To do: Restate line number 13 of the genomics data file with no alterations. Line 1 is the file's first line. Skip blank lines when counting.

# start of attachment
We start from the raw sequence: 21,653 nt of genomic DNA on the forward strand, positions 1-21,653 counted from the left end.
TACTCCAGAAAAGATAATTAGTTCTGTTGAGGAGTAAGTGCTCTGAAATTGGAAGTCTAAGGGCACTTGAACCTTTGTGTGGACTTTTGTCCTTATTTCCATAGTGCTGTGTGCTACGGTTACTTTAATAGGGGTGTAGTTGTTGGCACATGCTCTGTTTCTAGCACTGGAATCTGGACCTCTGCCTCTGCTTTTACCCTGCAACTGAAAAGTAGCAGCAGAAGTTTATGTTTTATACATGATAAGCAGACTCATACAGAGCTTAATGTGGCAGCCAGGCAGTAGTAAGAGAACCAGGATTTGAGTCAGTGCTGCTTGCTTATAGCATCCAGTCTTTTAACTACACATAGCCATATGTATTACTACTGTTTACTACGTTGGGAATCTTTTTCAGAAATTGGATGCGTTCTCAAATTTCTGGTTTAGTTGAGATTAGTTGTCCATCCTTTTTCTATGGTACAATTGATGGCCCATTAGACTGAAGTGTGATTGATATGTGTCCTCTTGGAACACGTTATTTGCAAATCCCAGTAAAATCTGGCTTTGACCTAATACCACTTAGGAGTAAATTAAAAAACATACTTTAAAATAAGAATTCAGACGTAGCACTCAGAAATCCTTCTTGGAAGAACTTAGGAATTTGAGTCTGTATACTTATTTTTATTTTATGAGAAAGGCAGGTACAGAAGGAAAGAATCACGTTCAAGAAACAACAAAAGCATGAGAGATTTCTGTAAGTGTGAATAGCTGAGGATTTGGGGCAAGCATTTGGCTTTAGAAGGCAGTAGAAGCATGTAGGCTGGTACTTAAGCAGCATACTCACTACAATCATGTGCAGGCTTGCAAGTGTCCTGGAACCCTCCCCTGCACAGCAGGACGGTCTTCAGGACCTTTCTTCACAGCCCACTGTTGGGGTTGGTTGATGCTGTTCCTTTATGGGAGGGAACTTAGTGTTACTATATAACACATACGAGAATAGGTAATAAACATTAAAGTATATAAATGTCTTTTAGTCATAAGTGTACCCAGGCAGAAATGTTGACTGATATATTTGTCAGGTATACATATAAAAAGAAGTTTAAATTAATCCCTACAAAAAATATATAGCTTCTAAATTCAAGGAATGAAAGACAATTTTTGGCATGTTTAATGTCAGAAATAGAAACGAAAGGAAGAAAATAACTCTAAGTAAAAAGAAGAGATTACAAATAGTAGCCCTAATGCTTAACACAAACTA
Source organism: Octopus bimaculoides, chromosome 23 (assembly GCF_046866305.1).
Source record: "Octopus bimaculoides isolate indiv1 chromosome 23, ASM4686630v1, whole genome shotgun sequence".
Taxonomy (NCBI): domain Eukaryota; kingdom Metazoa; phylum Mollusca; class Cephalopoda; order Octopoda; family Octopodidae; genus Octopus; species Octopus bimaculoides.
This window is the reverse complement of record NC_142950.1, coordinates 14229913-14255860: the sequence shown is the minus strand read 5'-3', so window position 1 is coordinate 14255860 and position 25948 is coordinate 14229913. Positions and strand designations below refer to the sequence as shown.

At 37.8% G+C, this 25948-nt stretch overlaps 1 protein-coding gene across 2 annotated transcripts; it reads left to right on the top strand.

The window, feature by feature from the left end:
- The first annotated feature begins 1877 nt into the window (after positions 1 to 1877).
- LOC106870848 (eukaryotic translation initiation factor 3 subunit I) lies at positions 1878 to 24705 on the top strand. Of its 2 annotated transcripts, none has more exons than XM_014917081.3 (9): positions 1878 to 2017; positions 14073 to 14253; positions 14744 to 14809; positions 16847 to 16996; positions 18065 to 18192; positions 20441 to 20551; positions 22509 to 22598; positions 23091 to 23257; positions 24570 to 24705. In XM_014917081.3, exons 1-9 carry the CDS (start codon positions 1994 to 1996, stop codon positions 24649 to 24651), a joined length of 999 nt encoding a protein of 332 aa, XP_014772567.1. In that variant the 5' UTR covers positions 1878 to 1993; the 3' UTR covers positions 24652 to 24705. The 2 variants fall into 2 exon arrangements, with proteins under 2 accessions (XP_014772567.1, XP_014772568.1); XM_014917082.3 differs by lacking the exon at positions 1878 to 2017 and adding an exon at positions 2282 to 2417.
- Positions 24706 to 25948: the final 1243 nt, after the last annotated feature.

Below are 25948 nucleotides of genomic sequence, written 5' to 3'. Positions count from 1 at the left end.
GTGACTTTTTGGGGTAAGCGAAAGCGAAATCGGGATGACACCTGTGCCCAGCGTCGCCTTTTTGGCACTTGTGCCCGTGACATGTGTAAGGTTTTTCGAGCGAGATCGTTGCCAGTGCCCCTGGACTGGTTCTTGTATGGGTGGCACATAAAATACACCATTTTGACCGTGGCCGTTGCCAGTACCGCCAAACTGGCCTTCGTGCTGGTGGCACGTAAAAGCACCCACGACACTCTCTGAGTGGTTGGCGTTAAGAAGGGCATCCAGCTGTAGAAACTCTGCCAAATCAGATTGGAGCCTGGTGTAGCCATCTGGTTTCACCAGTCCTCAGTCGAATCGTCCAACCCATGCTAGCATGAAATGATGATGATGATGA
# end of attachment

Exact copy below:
GTGACTTTTTGGGGTAAGCGAAAGCGAAATCGGGATGACACCTGTGCCCAGCGTCGCCTTTTTGGCACTTGTGCCCGTGACATGTGTAAGGTTTTTCGAGCGAGATCGTTGCCAGTGCCCCTGGACTGGTTCTTGTATGGGTGGCACATAAAATACACCATTTTGACCGTGGCCGTTGCCAGTACCGCCAAACTGGCCTTCGTGCTGGTGGCACGTAAAAGCACCCACGACACTCTCTGAGTGGTTGGCGTTAAGAAGGGCATCCAGCTGTAGAAACTCTGCCAAATCAGATTGGAGCCTGGTGTAGCCATCTGGTTTCACCAGTCCTCAGTCGAATCGTCCAACCCATGCTAGCATGAAATGATGATGATGATGA